Nonetheless, I was extremely pleased with my time because it was under the B-qualifying standard for this meet, which I had never been before in the past. Of course I understand I didn’t swim this time during the qualifying period, but it’s a step in the right direction. It shows that I can definitely start making some qualifying standards before the period ends.
Fortunately, Aruba will be swimming in the Mixed 400 Medley relay tomorrow morning, whereof I will be doing the breaststroke leg. This will give me a really unique and awesome opportunity to get a quick time in my 100 with a relay swing and to also improve on my turn that I didn’t do so well in my individual 100. Relays being so crucial and exciting in NCAA swimming, tomorrow’s swim will certainly give my coaches at Mizzou (University of Missouri) a good idea of what I’m capable of doing in relays alongside my individual swims.”
Aruban Olympian Mikel Schreuders (2016) came to Europe off the strength of a good CCCAN campaign in Trinidad and Tobago. In the twin island republic he won the Bronze in the 18 and over category in the 200 metre freestyle. In the Caribbean he had stopped the clock in 1:51.76. That was just off his national record of 1:51.02 set in November at the 2015 Tennessee Invitational. It was natural to expect better was to come in Europe.
He would not disappoint as he crushed his old national record on Monday July 24 and broke the 1:50 barrier with a time of 1:49.66. That time placed him 39th overall, the best ranking by an Aruban in over a decade in the event. Schreuders is the fastest CARIFTA representative at the competition with that swim. It also ranks third amongst the CCCAN swimmers in Budapest.
Analysis of splits of old record and new record
A very happy Mikel spoke to draftingthecaribbean today about his achievement
“The first 50 I was trying to hold a nice pace and not go too hard on the legs. After the turn I realized i was back a bit so I started kicking more and I was thinking that I was out a little too slow. The third 50 I was just trying to hit my pace and go fast, and my last 50 I saw the guy from Jamaica (Michael Gunning) and I was going my fastest to get 1st in my heat”.
When asked if he was expecting this time he said
“This was my goal time and I have been training very hard this summer. I felt good during warm up. And my coaches Mark and Ismael told me that they thought I could go a 1:49”
The first day of the 2017 FINA World Championships in Budapest Hungary saw Aruba’s Jordy Groters lowering his personal best and national record in the 100 metre breaststroke.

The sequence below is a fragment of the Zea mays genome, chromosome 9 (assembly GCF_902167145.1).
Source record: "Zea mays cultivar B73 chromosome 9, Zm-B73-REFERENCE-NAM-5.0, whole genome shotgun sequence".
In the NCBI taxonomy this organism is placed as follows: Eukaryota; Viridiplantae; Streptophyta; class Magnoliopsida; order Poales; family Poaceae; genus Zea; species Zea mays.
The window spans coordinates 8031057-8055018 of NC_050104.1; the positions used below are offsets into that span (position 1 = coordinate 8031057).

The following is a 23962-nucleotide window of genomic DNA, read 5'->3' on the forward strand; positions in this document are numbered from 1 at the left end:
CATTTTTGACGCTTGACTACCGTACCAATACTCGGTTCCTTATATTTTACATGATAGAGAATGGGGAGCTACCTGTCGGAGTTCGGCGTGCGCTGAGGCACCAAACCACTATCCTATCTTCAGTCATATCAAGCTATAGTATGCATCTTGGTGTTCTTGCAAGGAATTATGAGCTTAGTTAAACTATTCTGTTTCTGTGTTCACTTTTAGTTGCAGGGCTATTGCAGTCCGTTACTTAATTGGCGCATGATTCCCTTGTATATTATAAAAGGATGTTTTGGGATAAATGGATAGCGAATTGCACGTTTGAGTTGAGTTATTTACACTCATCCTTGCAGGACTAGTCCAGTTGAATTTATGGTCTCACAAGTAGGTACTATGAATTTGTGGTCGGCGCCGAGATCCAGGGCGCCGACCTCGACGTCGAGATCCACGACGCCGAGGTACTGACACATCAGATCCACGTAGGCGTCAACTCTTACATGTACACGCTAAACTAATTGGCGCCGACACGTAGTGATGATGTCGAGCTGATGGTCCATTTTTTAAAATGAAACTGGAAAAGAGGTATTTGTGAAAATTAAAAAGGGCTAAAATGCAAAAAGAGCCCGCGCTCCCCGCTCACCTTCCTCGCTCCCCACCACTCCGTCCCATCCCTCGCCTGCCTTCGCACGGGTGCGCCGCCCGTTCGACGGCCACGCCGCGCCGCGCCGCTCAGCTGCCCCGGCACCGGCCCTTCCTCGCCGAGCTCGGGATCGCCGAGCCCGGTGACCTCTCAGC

Heading into the global competition the Aruban national mark stood at 1:03.23 (split time 29.68). That time was recorded at the Caribbean Islands Swimming championships in The Bahamas in July 2016. In Europe Jordy recorded splits of 29.39 and 33.56 to break the 1:03 barrier to stop the clock in 1:02.95.
That swim places Groters as the fastest swimmer from the CARIFTA region and fourth in the CCCAN region .
With a new national standard in his first swim of the competition he told draftingthecaribbean today how he felt about that race
“ I think any swimmer would agree that seeing a lower number on the scoreboard than you’re used or what you expected to see to is one of the best feelings in this sport. In August of 2014 I swam 1:03 for the first time in my life. It’s been almost exactly three years since then and I’ve finally managed to dip under the 1:03 to reach the elusive 1:02. There was probably a point last year where I was so frustrated with my swims that I didn’t think I’d ever actually do it, too.
All that being said, I was filled with relief when I looked up to the scoreboard to see a 1:02 behind my name. I softly muttered ‘finally’ to myself as I let the moment sink in.
No race is perfect, however. I knew I had a horrible turn which makes me glad. It tells me that I can be faster. I’m not too concerned about that right now, though. I’m still on an adrenaline rush from that 1:02 and I really think it’s going to make my 50 breast tomorrow something special, again.”
Analysis of CCCAN performances in the 100 metre breaststroke
The total tally of World Championship qualifying performances achieved at the CCCAN Championships stands at 16 as Day 5 came to an end at the National Aquatic Centre in Couva, Trinidad and Tobago on Sunday July 2.The swimmers helped in running up the score on Sunday included Valerie Gruest of Guatemala, Marcelo Acosta of El Salvador, Luis Flores of Puerto Rico, Joshua Romany of Trinidad and Tobago and Edgar Crespo of Panama.
Olympian Gruest in the 15-17 400 metre freestyle won her race convincingly in a time of 4:16.42 well under the B standard of 4:19.34.That was her seventh Gold medal of the Championship and her second World Championship qualifying mark.
Marcelo Acosta won the 18 and over boys 400 metre freestyle in a Championship record time of 3:55.54. That bettered the Hungary World Championship B standard of 3:56.14. His swim was also faster than the 2011 meet record of 3:59.06 by Puerto Rico’s Raul Martinez. Silver went to Aruban Mikel Schreuders in a new national record of 3:58.38.The Bronze went to the English speaking fastest ever swimmer in the event Alex Sobers of Barbados in 4:00.17.